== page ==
–It appears as though hockey fans in Montreal still aren’t thrilled about P.K. Subban being shipped to Nashville last summer. But what if they had kept Subban? Would they still be alive this postseason? Sportsnet’s Andrew Berkshire says we can’t know for sure, but there’s at least a chance the Canadiens would still be playing in they had Subban instead of Weber. (Sportsnet)

    –Speaking of trades that happened last off-season, The Hockey News’ Ken Campbell writes that we shouldn’t be quick to appoint winners and losers of last year’s major trades (Subban to Nashville for Weber, Adam Larsson to Edmonton for Taylor Hall). Campbell writes: “We rush to judge. That’s what we do. Guilty, by the way. So when Adam Larsson has the night of his life in the Oilers Game 1 win over the Anaheim Ducks, the low-hanging fruit gets picked and Larsson becomes everything to the Oilers that Taylor Hall was not. It’s not terribly fair to the guys who were on the other side of the trade, but you pretty much sign up for that kind of scrutiny when you become a part of the NHL Millionaires Club.” (The Hockey News)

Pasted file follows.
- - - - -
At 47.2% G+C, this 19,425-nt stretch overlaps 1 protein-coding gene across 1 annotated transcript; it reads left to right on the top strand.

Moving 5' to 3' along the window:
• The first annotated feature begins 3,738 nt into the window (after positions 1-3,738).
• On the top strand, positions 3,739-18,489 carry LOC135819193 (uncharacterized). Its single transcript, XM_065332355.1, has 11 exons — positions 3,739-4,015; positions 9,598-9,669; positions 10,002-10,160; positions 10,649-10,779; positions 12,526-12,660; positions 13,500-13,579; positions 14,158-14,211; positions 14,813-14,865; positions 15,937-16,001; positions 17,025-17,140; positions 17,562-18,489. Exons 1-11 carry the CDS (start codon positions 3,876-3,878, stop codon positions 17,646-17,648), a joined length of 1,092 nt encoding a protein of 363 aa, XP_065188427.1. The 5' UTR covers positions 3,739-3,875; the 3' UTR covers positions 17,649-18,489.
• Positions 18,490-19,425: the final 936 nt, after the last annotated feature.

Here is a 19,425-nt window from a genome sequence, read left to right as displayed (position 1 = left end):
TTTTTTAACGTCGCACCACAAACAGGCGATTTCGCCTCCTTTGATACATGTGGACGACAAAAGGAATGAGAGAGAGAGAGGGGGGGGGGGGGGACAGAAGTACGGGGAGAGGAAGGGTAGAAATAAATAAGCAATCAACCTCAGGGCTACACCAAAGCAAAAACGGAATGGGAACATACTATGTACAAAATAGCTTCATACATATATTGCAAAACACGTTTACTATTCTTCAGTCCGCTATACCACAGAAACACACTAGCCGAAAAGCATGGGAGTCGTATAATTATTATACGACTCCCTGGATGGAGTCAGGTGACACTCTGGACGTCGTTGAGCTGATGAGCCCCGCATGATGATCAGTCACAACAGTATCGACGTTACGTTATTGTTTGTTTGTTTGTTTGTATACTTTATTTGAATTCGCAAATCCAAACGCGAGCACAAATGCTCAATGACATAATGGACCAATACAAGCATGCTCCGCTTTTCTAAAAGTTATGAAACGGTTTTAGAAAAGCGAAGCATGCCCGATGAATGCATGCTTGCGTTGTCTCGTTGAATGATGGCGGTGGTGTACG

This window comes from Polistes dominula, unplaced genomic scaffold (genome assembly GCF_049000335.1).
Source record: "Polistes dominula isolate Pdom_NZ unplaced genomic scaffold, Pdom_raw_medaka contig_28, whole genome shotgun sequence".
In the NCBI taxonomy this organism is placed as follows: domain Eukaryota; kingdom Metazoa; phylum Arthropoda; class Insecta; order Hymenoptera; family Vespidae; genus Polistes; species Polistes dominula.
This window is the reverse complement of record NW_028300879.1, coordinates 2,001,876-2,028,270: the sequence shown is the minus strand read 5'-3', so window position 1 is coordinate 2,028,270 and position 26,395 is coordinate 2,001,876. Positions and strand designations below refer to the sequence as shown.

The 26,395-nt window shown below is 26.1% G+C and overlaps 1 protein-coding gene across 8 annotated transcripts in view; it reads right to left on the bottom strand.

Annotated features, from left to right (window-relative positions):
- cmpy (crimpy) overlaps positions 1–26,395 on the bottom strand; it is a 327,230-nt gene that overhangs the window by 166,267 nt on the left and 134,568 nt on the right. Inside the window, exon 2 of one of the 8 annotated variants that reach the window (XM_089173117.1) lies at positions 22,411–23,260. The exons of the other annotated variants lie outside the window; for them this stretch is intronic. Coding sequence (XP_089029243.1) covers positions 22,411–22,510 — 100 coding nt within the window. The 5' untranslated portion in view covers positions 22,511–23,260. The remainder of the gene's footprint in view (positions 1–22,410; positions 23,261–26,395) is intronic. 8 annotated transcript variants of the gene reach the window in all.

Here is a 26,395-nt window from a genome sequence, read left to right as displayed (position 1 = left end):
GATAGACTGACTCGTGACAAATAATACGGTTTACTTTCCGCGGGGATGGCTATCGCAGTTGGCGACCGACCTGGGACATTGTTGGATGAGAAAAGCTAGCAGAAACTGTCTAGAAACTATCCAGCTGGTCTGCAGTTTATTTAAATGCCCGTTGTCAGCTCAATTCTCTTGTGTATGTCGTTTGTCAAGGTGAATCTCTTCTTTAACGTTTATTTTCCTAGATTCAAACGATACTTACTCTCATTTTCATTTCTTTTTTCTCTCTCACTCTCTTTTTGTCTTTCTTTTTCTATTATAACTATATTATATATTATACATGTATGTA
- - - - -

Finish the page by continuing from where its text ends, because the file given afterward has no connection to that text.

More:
–Goalies like Jake Allen, Pekka Rinne and Henrik Lundqvist all turned in spectacular performances in the first round of this year’s playoffs. So Yahoo’s Puck Daddy blog takes a deeper look at eight goalies that have stolen a playoff series. Vintage J.S. Giguere was fun to watch! (Yahoo)

    –Caps defenseman Brooks Orpik is one of the few players that has been on both sides of the Caps-Pens rivalry, but how did it start? “It was Penguins-Flyers when I started. Then when Sid and Ovi came, that’s two of the marquee names. I think that rivalry was manufactured a little bit, especially when we weren’t even in the same division and didn’t play each other in the playoffs until ‘09. A lot of that, I think, was hyped up for TV ratings. But at the same time those guys always seemed to kick it up a notch when they played each other, so it was fun to be a part of. (Sports Illustrated)